The question "What is MAC for?", "What is IP for?", and even "What is the difference between MAC and IP?" have been asked many times, even on these forums.

Yet, there is STILL no clear explanation, of Why do we need both?

The question has two facets:

  1. Every device - or more specifically every network card - has a MAC address. If I want to send a message from Device A with MAC address 101 to Device B with MAC address 102, why do I need to add more address systems? What does IP tell me that MAC doesn't? It's clearly not more unique than MAC. It doesn't seem to add anything special.
  2. Every device on the network has an IP address. Pretty much exactly like the above question, if we can find devices using their IP address, why do we need to add another address system like MAC address? Why isn't IP enough?

What does each one bring to the table and why do we need them both? I'm looking for a clear explanation and example of why MAC alone would not work and why IP alone would not work.

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    Answer to question 1, and Answer to question 2. If you have any further questions, please explain what exactly you don't understand about the answers in those questions. Commented Jun 25, 2014 at 17:25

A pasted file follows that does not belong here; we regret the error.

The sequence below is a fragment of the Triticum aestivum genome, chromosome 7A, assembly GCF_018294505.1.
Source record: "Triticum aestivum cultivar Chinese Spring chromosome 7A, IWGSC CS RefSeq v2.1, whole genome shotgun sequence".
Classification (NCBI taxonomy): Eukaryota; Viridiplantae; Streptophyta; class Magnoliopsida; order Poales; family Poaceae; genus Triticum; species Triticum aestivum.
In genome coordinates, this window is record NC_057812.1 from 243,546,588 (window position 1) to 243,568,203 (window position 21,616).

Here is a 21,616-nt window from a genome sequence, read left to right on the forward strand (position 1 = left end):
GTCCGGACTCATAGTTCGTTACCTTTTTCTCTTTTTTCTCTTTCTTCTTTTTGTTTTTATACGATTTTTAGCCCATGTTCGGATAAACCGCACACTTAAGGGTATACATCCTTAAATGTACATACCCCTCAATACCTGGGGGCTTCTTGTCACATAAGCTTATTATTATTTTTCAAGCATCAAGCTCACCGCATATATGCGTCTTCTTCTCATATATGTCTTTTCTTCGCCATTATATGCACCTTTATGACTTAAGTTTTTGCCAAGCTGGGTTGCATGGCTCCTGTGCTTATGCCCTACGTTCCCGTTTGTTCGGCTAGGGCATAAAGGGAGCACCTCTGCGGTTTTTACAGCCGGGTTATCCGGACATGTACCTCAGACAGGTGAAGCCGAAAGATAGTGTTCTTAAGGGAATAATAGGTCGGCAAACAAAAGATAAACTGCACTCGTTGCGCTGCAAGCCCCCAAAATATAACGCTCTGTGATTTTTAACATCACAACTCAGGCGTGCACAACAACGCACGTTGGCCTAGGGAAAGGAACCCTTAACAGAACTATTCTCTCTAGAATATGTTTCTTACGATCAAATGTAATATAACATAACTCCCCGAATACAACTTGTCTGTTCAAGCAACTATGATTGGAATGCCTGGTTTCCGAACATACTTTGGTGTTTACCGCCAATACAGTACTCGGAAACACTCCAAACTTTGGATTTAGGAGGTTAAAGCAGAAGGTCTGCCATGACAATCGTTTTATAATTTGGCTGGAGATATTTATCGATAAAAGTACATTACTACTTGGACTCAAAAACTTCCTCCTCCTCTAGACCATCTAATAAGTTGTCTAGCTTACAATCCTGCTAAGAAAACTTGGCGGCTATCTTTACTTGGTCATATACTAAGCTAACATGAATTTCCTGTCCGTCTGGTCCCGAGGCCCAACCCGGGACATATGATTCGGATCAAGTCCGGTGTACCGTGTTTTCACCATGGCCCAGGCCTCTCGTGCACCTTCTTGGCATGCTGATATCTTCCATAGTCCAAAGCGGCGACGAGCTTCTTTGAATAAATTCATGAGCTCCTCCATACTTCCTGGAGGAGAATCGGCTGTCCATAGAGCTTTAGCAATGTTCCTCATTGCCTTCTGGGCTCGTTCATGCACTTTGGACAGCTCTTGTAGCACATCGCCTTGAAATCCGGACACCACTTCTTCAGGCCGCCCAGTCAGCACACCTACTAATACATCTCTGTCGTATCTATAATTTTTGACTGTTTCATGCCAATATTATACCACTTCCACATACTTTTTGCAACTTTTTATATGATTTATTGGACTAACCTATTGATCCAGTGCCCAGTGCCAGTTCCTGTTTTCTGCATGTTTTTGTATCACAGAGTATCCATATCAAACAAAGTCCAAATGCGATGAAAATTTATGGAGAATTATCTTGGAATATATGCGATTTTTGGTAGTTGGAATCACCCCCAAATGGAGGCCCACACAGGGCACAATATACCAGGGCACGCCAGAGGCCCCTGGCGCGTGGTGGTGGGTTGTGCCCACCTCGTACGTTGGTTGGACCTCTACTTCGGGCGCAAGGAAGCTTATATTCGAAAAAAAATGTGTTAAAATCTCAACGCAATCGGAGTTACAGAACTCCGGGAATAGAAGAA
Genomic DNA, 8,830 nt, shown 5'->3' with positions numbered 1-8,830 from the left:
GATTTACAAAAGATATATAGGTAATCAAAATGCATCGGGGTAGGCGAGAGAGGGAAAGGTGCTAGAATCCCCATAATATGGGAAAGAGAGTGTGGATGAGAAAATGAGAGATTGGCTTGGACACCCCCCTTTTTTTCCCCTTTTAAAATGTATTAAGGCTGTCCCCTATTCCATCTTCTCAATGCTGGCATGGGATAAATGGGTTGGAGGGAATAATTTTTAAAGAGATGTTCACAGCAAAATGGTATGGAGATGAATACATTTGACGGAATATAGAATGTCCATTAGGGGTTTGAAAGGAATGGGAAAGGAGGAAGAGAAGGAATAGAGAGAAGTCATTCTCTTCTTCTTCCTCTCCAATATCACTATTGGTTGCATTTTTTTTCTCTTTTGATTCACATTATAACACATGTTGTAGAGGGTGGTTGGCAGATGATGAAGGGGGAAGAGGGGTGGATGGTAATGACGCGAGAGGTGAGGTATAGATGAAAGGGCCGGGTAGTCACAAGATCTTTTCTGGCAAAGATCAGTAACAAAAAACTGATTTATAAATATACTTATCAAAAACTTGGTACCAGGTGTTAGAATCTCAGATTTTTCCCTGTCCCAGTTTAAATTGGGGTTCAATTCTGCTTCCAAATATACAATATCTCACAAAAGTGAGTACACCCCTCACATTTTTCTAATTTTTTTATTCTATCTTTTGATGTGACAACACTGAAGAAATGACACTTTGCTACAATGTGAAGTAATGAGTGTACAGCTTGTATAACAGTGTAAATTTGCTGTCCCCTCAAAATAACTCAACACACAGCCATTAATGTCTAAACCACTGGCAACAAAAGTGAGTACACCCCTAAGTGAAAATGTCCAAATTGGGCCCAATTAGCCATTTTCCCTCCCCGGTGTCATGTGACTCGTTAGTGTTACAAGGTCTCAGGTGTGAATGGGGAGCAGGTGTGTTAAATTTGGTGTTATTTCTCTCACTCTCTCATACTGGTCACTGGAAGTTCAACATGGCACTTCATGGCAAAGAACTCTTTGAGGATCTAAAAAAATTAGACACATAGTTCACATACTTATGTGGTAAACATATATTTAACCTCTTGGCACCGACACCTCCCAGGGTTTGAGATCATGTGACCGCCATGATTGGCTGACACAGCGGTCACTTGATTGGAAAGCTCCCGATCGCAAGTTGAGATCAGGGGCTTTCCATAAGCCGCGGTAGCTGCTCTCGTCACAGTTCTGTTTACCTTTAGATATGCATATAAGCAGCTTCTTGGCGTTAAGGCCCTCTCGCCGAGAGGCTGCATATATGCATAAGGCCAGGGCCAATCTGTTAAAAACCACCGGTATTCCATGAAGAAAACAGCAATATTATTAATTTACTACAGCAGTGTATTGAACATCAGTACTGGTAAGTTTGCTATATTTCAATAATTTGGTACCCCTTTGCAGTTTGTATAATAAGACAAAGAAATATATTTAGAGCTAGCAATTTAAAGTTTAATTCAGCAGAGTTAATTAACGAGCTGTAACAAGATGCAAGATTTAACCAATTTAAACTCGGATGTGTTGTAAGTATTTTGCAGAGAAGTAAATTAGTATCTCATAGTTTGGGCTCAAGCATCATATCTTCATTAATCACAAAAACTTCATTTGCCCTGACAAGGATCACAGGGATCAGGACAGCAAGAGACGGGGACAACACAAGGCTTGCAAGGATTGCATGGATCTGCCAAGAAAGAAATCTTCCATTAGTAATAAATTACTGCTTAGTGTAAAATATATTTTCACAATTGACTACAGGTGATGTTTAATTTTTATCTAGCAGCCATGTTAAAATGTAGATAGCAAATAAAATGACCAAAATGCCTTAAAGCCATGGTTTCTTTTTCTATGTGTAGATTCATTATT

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    I rarely downvote questions, but I'm tired of seeing this s***. All I can think is Why Won't It Read!!! MAC is one of many layer 2's. IP is one of many layer 3's.
    – Ricky
    Commented Jun 25, 2014 at 17:39
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    @RickyBeam I'm sorry to ask it but I've read so many Q&A's over the past couple of hours and nobody explains it in a way that would answer the way I asked it above Commented Jun 25, 2014 at 17:43
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    Why won't it read? Because "why won't it explain," that's why. It's a logical question that rarely seems to be addressed in training/instruction.
    – Smithers
    Commented Dec 2, 2014 at 19:55

4 Answers 4


Why not MAC alone?

  • IP routing